White Cloud Pepper - Seeds from a commercial source, these sweet bell peppers start white and ripen red/orange. They might be interesting to try out. I planted 18 seeds in 9 holes in this jug.
Yellow Monster Pepper - Another commercially bought seed packet here. I tried these a couple years ago, and they were late to sprout and never produced any peppers. I'm trying them again because they're supposed to be really productive. I planted 9 seeds in this jug.
King Of The North Pepper - I couldn't resist the name. These are sweet bell peppers that are specially adapted for cold regions with short summers (like here). I bought this variety from a local store (commercial packet). I planted 18 seeds in nine holes in this jug.
Rezha Macedonian Pepper - The packet shows the coolest "embroidered" pepper, and a little research tells me the longer it stays on the plant, the more embroidered it becomes. What a cool looking pepper. Like the Yellow Monster, I have tried growing this variety before with little success. We got one pepper but it was tiny and for one reason or another we didn't get to taste it. I planted nine seeds in this jug (commercial source).
Black Pearl Pepper - We grew Black Pearl a couple years ago when I got a seedling from a local nursery. It was gorgeous, and my husband, brother, and father all enjoyed the pepper. I was told it had good flavor (I don't eat hot/spicy things). It is the only pepper so far that my husband has asked for a repeat planting. These seeds came from a trade, but I'm hoping they produce the same beautiful peppers. I planted 18 seeds in nine holes in this jug.
Black Hungarian Pepper - I have a commercial packet of these seeds, but the ones I used are from a trade. I've read a lot of mixed reviews from different commercial sellers for this variety. Some say it's mild, some say it's spicy. I wanted to give it a shot and see how they come out. I planted nine seeds.
Fish Pepper - It took me a couple of years to track down seeds for this variety. The leaves are bicolored, and the peppers are hot. They look interesting. I have tried planting Fish peppers before, but none sprouted. I'm trying again. These seeds came to me from a trade. I planted ten seeds in nine holes (one seed looked defective).
Jimmy Nardello Pepper - These came highly recommended for good production, flavor, and remaining mild enough for my wimpy palette. These seeds came to be as part of a trade. I planted a dozen seeds in nine holes in this jug.
Lipstick Pepper - A variety for the north, early ripening. It came to me as part of a swap and I figured I'd give them a try. They're supposed to be sweet peppers, despite being pointed and looking like a hot pepper. I planted 12 seeds in 9 holes in this jug.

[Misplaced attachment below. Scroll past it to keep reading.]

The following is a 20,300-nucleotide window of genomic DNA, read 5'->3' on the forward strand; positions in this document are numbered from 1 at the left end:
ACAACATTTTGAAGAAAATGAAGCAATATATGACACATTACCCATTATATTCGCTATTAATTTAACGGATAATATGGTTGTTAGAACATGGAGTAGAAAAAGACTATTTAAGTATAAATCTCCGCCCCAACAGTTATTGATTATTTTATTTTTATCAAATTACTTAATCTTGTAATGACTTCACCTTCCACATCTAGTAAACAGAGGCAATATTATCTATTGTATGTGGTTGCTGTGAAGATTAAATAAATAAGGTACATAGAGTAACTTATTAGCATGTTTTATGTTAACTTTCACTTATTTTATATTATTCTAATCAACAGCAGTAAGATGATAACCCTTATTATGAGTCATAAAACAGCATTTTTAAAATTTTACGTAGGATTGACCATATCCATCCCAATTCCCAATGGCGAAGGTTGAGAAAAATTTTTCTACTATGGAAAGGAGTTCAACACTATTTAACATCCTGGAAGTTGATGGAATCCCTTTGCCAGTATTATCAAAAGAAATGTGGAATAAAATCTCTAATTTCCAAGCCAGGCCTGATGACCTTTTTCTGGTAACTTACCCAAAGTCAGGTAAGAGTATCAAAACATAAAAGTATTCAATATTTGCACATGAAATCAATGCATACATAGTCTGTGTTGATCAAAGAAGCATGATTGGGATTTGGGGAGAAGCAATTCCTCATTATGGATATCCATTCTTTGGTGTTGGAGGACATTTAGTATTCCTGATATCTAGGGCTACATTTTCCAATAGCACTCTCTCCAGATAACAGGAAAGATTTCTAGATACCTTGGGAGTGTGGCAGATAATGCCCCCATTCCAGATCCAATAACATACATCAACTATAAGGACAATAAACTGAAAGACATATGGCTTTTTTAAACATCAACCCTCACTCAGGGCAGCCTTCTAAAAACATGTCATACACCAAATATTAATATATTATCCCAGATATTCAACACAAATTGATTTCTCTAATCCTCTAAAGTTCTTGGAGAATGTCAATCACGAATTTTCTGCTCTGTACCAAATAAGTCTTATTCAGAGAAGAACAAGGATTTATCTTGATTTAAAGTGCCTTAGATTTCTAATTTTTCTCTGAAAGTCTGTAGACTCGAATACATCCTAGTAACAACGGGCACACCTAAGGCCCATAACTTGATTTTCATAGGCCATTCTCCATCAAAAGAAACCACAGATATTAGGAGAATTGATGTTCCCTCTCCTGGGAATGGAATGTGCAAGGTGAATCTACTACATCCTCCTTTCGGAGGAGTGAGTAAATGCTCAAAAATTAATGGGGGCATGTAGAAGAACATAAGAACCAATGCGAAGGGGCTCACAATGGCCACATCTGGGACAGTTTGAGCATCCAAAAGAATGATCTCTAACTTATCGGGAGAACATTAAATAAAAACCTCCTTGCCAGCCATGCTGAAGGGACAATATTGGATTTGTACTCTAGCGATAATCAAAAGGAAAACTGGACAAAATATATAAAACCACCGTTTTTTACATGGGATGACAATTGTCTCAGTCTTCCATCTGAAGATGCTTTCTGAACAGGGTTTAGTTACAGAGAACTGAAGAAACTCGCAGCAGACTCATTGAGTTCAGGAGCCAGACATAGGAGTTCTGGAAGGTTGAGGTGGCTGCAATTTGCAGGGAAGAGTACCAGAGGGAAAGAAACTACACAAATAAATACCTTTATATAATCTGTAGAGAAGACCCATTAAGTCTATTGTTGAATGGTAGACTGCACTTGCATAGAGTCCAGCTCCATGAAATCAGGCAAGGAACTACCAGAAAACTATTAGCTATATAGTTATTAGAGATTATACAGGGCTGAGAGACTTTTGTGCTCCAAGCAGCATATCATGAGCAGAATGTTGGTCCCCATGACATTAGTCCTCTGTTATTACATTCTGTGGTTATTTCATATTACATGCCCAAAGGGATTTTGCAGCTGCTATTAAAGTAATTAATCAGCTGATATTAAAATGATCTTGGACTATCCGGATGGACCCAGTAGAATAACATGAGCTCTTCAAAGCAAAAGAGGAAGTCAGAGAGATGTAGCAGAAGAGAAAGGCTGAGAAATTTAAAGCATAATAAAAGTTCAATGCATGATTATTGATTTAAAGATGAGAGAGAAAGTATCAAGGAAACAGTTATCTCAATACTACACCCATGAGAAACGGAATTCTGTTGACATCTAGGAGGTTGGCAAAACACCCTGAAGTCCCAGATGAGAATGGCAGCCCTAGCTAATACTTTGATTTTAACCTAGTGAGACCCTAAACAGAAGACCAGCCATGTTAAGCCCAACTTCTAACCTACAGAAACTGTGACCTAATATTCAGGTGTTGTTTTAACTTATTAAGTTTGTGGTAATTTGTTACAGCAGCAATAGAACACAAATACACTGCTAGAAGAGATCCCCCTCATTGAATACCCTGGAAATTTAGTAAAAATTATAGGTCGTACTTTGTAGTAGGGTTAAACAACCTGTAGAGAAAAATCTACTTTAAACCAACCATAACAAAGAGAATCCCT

Casper Pumpkin - I had one more lower profile container and figured a squash variety might do better than a pepper in there. I planted six pumpkin seeds in three holes. I bought these seeds from the store a while ago and never got to planting them due to the move last year.
This brings our current winter sowing jug count to 78.
Josh (the goose) and the ducks were upset that their favorite puddle was frozen over and covered in snow. After circling the puddle for a while they managed to break the layer of ice and played in the water for a while. Throughout the day they did the same routine, wandering out from the barn, walking over the thin ice until it broke, playing for a while, then retiring to the barn again. This evening the three ducks came out to the puddle without Josh. He came running out of the barn a minute later, screaming. He hates when he misplaces his ducks.
Further research has taught me that chicks of different ages should not share brooder space. While we have plenty of brooder space to section off, would it be worth it to get another light fixture, heat bulb, feeder, waterer, and tray? I don't have an answer on that. I'm impatient. We put in the order with the hatchery on Thursday and they said it would be up to ten (business) days until they get back to us with a ship date. Even then, they are booked out a ways, so it could be a month wait or longer. Do I just buy some random chicken chicks tomorrow and then separate them later? Do I try to make arrangements to get to Tractor Supply on a Wednesday to get some ducklings and then plan to keep them separate when the surprise box arrives (which may or may not contain more ducklings)? Do I just sit and wait to see what the surprise box contains before jumping in to tracking down (more) ducklings? Logic tells me to wait... but I've always been one to jump in to projects with both feet. Fully immerse myself. Sink or swim.
I checked the ship list for the hatchery again for as far into April as they have posted. They are not shipping goslings or guineas, but are shipping some different varieties of ducks... That means there's a chance we will get ducklings, but there's no chance to get a bonus gosling or guinea. I'm strongly considering ordering goslings online, but I'm not up for two orders of baby birds at once. Perhaps if all goes well with the surprise box, we can order some goslings in June or July. They're a lot more expensive... I've got to sell enough rabbits to be able to pay for this new hobby.
Tony brought home a webcam tonight. He's been working for the last hour trying to get it all set up to feed off the internet on the computer (using a hot spot) to produce a livestream video. Once we get it all set up and running (and fix the basement door), we'll officially be set for chicks to arrive. The idea is to put the camera on the edge of the brooder so people can watch the chicks grow.